Dir: Aleksander Bach
Star: Rupert Friend, Hannah Ware, Zachary Quinto, Ciarán Hinds
Simply by being competent and coherent, this is already a significant improvement over the original movie – the fact it took eight years before a second film based on the franchise, suggests they were largely waiting for everyone to forget the first attempt. In terms of plot, it follows the search for Dr. Litvenko (Hinds), the head of the original hitman program to generate cloned killers, who dropped off the grid after realizing what he had done. Syndicate International are now seeking to resurrect the program, but need the doctor’s knowledge to do so, and hope to leverage his daughter, Katia (Ware) to that end, and time is of the essences since Litvenko is terminally ill. They send their operative, John Smith (Quinto), to track Katia down, and through her, Dr. Litvenko, but Agent 47 (Friend) is unwilling to allow others like him to be created, and will stop at nothing to ensure the Syndicate don’t get the information they need. As a result, there’s a lot of running around here, with some occasionally effective action, though the concept that Katia is some kind of upgraded version of Agent 47 is never used in the way I hoped it would.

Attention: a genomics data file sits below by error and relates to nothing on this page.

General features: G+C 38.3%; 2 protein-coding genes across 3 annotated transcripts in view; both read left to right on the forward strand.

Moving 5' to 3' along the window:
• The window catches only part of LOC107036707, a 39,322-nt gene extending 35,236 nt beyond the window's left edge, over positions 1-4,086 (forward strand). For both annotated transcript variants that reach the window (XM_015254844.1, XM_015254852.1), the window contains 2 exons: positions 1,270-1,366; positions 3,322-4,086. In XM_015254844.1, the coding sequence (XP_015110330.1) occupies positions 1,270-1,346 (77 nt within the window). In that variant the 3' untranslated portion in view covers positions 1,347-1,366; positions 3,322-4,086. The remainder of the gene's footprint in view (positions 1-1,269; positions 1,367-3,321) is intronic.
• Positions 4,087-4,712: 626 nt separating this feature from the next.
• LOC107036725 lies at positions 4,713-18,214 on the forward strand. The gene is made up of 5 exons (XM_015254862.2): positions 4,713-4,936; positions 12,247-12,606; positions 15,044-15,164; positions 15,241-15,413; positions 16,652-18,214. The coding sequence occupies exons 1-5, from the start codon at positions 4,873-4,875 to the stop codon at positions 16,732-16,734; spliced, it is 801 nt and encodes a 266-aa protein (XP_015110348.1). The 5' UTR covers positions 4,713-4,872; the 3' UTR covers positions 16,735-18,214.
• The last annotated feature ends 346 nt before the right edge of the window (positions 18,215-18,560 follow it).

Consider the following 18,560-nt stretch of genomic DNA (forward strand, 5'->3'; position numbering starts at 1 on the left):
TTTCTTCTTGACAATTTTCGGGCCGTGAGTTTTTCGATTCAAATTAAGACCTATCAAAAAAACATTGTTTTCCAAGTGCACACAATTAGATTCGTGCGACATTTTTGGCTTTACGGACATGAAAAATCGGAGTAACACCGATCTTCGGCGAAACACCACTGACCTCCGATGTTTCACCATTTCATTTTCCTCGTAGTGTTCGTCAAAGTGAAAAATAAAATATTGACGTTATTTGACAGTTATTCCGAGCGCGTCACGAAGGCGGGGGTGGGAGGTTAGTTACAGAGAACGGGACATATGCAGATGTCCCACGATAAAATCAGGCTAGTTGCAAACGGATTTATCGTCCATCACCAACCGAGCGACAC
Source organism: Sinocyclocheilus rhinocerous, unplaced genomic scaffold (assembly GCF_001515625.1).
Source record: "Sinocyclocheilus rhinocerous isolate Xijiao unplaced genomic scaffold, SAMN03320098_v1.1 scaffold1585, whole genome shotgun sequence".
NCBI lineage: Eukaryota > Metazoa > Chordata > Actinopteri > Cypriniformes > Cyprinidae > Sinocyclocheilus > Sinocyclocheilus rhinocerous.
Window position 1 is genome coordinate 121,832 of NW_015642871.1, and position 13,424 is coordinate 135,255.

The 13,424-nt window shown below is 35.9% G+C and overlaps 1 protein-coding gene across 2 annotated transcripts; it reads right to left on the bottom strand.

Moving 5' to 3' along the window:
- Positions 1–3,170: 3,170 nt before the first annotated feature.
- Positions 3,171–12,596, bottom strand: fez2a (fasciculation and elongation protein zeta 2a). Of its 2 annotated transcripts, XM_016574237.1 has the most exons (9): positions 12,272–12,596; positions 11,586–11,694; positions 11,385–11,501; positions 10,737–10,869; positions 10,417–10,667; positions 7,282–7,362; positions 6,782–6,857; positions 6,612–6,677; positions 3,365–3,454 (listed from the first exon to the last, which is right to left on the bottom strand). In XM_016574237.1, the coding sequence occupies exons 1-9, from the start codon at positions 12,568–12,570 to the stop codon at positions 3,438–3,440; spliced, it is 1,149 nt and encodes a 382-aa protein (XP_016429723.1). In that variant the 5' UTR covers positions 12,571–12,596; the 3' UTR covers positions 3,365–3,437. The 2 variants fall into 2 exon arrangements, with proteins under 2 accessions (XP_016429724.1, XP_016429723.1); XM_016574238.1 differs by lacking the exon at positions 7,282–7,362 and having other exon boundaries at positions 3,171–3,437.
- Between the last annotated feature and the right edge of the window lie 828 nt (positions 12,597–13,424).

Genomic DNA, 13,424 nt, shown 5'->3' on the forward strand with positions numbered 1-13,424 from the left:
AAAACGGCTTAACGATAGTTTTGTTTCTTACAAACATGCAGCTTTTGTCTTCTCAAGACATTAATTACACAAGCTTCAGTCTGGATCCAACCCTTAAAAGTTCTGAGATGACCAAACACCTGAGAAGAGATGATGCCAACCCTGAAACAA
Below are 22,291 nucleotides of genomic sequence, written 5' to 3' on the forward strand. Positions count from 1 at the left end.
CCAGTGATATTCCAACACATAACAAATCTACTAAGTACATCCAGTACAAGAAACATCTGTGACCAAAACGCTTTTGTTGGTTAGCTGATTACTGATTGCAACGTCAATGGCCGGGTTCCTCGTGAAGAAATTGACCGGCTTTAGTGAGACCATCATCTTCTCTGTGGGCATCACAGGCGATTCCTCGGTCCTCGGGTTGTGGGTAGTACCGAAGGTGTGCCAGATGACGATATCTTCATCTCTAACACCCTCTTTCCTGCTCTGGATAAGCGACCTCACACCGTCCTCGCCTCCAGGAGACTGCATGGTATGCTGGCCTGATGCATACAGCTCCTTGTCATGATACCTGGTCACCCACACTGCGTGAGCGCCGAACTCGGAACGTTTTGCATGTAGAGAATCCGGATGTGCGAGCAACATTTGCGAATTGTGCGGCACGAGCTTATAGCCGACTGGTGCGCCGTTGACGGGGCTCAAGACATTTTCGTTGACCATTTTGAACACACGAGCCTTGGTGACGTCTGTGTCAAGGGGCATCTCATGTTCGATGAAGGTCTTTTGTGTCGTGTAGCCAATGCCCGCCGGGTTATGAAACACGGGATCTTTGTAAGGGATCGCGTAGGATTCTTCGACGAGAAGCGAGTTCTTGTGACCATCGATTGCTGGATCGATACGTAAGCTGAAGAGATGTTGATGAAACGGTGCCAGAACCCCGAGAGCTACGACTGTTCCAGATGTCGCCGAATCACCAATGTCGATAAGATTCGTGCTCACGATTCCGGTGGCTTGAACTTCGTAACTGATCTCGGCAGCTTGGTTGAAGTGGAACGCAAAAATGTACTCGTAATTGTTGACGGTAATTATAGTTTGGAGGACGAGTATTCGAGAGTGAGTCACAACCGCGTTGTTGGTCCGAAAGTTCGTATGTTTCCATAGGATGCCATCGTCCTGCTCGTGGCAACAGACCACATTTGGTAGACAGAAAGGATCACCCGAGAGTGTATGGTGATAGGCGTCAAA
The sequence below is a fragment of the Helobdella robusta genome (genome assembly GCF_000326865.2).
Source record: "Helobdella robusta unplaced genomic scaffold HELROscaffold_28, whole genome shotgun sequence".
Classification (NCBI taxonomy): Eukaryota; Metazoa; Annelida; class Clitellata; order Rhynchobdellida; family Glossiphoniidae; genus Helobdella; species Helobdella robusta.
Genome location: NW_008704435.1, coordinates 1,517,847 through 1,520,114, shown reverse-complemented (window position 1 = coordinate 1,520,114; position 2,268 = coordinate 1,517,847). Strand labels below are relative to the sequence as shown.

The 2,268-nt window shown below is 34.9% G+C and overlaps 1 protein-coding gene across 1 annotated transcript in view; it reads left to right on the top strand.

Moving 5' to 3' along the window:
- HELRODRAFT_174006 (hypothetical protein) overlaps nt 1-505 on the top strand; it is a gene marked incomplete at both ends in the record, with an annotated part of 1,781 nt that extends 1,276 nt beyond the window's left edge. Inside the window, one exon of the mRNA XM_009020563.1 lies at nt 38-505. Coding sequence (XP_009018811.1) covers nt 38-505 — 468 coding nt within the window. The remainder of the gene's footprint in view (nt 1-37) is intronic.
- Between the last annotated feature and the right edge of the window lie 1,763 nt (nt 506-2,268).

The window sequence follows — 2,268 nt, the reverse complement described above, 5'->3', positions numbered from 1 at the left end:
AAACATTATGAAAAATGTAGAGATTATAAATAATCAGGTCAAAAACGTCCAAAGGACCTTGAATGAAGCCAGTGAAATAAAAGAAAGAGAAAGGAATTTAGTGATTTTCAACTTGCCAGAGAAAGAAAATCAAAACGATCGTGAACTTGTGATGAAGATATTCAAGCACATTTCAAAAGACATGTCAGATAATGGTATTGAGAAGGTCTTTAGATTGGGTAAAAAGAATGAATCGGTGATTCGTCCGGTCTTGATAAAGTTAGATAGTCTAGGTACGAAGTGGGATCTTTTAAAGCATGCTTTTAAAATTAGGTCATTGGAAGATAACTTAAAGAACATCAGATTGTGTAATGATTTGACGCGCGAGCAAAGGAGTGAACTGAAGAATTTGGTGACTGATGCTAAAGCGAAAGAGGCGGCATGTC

Indeed, I was hoping for some kind of bat-shit crazy, pissed-off Lucy-type action, and that just never happens. It is probably wise to make Katia the emotional heart of the movie since, by his very nature, Agent 47 is not exactly the type given to drama. Friend appears to have been given three expressions to use, in strict rotation – and two of those appear very similar. They did, at least, have the guts to go for an R-rating here, which does allow the film to reflect the hyper-violent style of the game, though the freedom thus offered in never explored beyond that. I can’t say I was ever bored by this, but I’m damned if I can remember a single specific scene that made me go “Cool!” or “Wow!”. As ever, it may make more sense if you’re familiar with the game; I am, only through second-hand inhalation i.e. seeing it played by our son occasionally. On the basis, I can’t recommend this, yet if you find yourself locked in a room with it, you wouldn’t be gnawing off a limn to escape. I suspect that last quote will probably not make its way onto the DVD sleeve.